Carbon Budgets - Environmental Audit Committee Contents


3  Proposed review of the fourth carbon budget

32. The question of whether the advice of the Committee on Climate Change should have been followed or a less stringent fourth carbon budget set largely revolved around anxieties about the potential impact on the UK's relative international industrial competitiveness.[72] The compromise reached within Government, it appears, was to accept the CCC's recommended figure for the fourth carbon budget, but also to undertake a review in 2014 of the carbon budgets.

33. The Government runs a number of downside risks from opening up the possibility of changing the already-set carbon budgets:

  • As the Committee on Climate Change stated, the fourth carbon budget 'should be regarded as an absolute minimum' because 'a less ambitious budget, requiring further acceleration towards the end of the 2020s would ... put the 2050 target at risk'.[73]
  • Taking action to reduce emissions later will cost much more than taking action now. The Stern Review estimated that the negative impact of climate change could be equivalent to a fall in global GDP of 5-20% each year. This would be as a result of adaptation costs (such as increased heating and cooling bills, and flood defences) and impacts which cannot be adapted to (such as health impacts and increased flood damage).[74] However the estimated cost of meeting the fourth carbon budget is less than 1% of GDP in 2025 (the mid-point of the fourth carbon budget period).[75]
  • Setting stable carbon budgets provides a strong signal to investors in low-carbon technologies,[76] which would be undermined by the prospect of changes in 2014.[77] As the Secretary of State agreed, maintaining such a positive signal would help the UK establish itself as an early mover in low-carbon sectors before other countries do so.[78] The Grantham Institute was concerned that the prospect of the 2014 review cast 'doubt on the Government's claims that there are significant opportunities (in terms of jobs and international trade) in developing a competitive advantage in key low-carbon technologies'.[79]

Also, the timing of the 2014 review is difficult as international negotiations to limit global temperature rises to 1.5 degrees Celsius may be ongoing at that time (paragraphs 11 to 13). The Government should be prepared to ensure that any international agreement reached before 2015 is factored into its review of the fourth carbon budget.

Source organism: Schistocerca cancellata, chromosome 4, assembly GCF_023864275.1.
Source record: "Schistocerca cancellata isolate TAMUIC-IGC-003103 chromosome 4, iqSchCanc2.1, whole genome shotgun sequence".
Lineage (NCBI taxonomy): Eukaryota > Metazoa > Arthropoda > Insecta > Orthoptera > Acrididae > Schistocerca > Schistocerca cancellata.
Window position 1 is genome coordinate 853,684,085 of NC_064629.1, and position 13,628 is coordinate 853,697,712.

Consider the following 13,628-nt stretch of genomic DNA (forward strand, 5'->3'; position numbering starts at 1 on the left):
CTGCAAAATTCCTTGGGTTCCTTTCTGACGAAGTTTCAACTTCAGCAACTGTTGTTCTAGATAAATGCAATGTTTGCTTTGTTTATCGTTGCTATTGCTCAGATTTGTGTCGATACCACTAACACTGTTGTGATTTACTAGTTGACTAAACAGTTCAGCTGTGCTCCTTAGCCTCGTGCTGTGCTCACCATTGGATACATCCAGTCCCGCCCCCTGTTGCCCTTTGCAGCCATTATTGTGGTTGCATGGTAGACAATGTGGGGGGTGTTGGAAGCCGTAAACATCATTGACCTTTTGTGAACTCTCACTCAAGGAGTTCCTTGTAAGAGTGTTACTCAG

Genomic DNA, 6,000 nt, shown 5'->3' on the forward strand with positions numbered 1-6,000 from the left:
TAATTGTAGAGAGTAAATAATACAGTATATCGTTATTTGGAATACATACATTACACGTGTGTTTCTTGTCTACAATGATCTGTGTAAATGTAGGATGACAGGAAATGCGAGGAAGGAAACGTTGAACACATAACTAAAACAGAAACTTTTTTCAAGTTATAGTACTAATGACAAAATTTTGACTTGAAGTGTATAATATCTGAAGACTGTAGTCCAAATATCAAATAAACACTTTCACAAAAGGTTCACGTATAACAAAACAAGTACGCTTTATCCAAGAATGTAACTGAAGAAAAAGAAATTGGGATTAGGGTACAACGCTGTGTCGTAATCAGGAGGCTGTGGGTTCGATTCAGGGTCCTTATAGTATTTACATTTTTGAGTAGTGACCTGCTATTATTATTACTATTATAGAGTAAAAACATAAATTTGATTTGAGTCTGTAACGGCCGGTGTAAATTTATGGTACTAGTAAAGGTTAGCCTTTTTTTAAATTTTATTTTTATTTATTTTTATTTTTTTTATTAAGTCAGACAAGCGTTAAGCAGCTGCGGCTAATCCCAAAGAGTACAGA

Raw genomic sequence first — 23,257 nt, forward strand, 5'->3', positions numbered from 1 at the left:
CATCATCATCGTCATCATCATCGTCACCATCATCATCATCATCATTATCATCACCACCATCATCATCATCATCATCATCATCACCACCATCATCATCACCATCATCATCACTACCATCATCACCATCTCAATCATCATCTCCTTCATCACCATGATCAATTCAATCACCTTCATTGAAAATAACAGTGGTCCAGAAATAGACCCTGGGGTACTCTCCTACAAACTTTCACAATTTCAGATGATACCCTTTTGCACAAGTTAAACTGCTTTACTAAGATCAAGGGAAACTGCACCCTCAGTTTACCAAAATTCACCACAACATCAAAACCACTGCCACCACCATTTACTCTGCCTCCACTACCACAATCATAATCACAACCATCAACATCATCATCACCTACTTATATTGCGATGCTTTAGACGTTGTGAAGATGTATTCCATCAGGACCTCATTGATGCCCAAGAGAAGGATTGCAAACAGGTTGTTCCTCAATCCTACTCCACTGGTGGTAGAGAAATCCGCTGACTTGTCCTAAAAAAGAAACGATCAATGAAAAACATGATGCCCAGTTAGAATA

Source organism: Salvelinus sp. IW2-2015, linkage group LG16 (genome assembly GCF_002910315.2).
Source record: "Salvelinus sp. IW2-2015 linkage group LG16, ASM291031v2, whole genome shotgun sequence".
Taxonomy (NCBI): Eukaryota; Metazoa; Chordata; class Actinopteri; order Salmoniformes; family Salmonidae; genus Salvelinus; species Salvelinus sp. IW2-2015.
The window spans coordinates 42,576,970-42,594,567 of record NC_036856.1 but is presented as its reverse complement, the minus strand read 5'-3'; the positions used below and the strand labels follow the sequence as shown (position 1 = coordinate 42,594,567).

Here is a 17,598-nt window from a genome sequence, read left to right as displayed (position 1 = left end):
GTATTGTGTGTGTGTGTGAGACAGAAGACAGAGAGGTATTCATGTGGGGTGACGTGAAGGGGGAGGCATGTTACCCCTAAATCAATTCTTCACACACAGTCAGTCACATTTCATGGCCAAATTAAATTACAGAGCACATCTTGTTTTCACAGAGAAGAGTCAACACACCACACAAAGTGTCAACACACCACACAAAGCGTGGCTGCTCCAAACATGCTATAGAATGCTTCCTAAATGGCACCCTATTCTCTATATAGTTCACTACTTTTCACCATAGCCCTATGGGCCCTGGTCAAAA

34. The carbon budgets already set should be regarded as the absolute minimum for emissions reductions, and any loosening of them may put achievement of the UK's 2050 target in jeopardy. A review of the carbon budgets threatens to undermine the benefit of the Climate Change Act, producing uncertainty about the trajectory for emissions reductions upon which key Government policies will be formulated and technologies developed. The Government should therefore set out as soon as possible the scope of the 2014 review, including the range of actions and the limits on policy change that might plausibly flow from the review.

The rationale for the 2014 review

35. The carbon budgets are made up of emissions from the 'traded sector' (sectors covered by the EU ETS) and the 'non-traded sector', with the UK's share of the EU ETS cap representing the 'traded sector' component of the carbon budgets (paragraph 18). WWF's view was that the carbon accounting rules hamper the Government putting in place meaningful carbon budgets:

...The cap for the traded sector is now set at EU level, meaning that the carbon budget for the UK traded sector is essentially based on a formula for sharing out auctioning revenues, rather than on the UK's actual emissions. This will become increasingly disconnected from the UK's real emissions, and also makes it difficult for the UK to increase ambition for the traded sector unilaterally.[80]

36. In accepting the CCC's recommended fourth carbon budget, the Government regarded it as 'very ambitious but technically feasible'.[81] The budget was 'conditional on EU progress towards the EU emissions goal' and if in 2014 'our domestic commitments place us on a different emissions trajectory than the EU ETS trajectory agreed by the EU, we will, as appropriate, revise up our budget to align it with the actual EU trajectory'.[82] The review was, as the Secretary of State told us, to make sure that "we are not just keeping our eyes on the horizon but we are looking behind us to see whether everybody else is still there [so that] we are not so far out in front that there are serious penalties". [83]